What is one of the first things you put aside in order to complete other tasks? Chances are, your workouts are put on pause, as are your personal interests. When we neglect our health, it can further impact our priorities; if we don’t feel good about how we look or how physically fit we are we may be less inclined to put ourselves out there personally or professionally.
Work, hobbies, exercise, eating well, developing personal relationships, caring for loved ones– all those responsibilities add up. Sometimes it feels like there aren’t enough daylight hours to get everything done to have a fulfilling life.
When high-priority tasks push other things to the back burner, we can start to lose confidence in ourselves. We can get caught up in how many to-do list items we check off each day, and berate ourselves for what we have to neglect. If your health and wellness are one of them, let’s take a look at the ways that are detrimental to your overall confidence and success.
How Body Image Affects Self-Esteem in Teens
Living in a world inundated with social media filters, teens are being exposed to more unrealistic beauty and body image standards than ever before. It used to be that advertising, TV shows, and movies were the main channels exposing kids to intimidating standards of what’s beautiful. Now, any time they look at social media they see people their age with filters that give the appearance of perfection.
Without proper disclosure, these filtered faces have a big, negative impact on today’s youth. Teens aren’t able to discern what’s realistic and what’s anatomically unattainable. With everyone online looking perfect, more teens and young adults are taking filtered photos to plastic surgeons in an effort to look like the smooth-faced, doe-eyed, photoshopped images they see daily.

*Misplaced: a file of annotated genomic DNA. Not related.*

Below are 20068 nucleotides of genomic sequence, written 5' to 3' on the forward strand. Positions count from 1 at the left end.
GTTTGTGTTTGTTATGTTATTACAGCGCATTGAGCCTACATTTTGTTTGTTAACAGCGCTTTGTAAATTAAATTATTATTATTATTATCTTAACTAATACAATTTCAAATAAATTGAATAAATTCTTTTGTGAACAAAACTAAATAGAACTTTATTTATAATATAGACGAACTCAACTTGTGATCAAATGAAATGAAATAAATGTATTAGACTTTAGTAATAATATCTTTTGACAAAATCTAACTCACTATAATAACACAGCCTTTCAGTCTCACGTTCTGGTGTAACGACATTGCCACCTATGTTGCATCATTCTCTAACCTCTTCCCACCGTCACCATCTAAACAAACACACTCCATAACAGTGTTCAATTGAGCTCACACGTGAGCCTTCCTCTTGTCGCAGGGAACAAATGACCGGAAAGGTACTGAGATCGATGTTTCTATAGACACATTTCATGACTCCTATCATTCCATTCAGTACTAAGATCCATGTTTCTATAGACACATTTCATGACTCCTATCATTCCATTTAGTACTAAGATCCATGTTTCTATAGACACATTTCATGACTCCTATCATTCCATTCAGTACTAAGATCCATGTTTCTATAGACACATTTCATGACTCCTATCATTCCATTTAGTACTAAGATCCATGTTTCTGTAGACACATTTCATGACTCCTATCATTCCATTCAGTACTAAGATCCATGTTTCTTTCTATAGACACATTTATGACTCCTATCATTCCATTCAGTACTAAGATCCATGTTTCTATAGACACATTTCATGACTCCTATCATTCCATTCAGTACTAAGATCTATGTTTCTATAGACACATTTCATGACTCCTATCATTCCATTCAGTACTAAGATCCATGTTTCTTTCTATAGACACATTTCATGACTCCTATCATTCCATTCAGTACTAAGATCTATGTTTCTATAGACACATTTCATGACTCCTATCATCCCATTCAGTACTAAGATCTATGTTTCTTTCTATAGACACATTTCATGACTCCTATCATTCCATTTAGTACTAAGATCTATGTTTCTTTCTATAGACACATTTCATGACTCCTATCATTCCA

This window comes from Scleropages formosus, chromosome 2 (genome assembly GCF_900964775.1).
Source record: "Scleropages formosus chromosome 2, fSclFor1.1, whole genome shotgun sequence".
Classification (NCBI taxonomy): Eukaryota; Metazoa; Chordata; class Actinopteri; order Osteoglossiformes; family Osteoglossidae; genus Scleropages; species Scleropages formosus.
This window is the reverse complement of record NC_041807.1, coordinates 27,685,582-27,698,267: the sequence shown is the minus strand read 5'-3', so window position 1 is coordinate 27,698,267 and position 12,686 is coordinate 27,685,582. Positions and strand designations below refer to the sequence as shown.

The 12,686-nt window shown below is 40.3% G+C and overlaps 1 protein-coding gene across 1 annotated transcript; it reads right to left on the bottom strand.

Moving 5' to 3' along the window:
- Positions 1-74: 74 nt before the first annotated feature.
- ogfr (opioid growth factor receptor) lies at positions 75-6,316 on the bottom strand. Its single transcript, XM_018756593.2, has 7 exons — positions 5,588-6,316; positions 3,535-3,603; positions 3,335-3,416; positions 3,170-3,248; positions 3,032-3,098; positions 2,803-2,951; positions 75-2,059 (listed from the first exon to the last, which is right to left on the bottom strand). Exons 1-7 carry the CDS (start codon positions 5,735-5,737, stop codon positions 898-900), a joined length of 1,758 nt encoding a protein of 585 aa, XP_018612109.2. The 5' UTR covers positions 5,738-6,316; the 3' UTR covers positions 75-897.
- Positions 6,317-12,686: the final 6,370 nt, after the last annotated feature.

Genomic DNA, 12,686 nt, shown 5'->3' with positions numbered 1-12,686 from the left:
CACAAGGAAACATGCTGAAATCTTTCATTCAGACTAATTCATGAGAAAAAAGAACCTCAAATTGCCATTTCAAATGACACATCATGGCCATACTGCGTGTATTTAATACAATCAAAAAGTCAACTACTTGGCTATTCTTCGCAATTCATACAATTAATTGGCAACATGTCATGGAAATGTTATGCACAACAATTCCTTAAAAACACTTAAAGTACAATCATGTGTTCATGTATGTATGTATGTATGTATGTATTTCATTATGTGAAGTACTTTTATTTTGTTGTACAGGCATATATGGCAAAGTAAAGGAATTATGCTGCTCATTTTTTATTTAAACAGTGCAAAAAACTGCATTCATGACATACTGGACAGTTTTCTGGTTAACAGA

This is why it’s important to put an emphasis on a body’s or mind’s strengths, especially those which can’t be seen. Help the teens in your life accept their bodies and appreciate what they are capable of. Remind them there’s no such thing as the perfect body, and what we see in the media usually isn’t real.
Compliments to Give Teens
It can be hard to give a compliment that isn’t based on appearance. But it’s important so children and teens don’t think their success in life is only tied to their looks. Here are some compliments you can give to the youth in your life that has nothing to do with how their bodies look.
- I’m proud of what you’ve accomplished!
- You make me feel important.
- I love how passionate you are about [sports, education, art, etc…]
- You’re brave to try [XYZ].
- I appreciate the example you set for others.
- I love your imagination.
- I like your sense of style and how you pair colors, textures, etc…
- Your attitude about [XYZ] is helpful!
- I love being around you.
- I admire you for [XYZ].
- With that approach, you’ll go far in life!
- I like how you listen to others.
- You mean a lot to me.
Teach children and adolescents they have more to offer than a pretty face or certain body type. If they’re interested in fashion, makeup, nutrition, or exercise, be sure the emphasis is on enhancing what’s already wonderful about them, rather than changing themselves to get external validation.
How Body Image Affects Success in Adulthood
If you spend your time hating your body, you’re probably not going to try taking care of it. This can not only further harm your health and lower your self-esteem, but it can affect your relationships and your work life.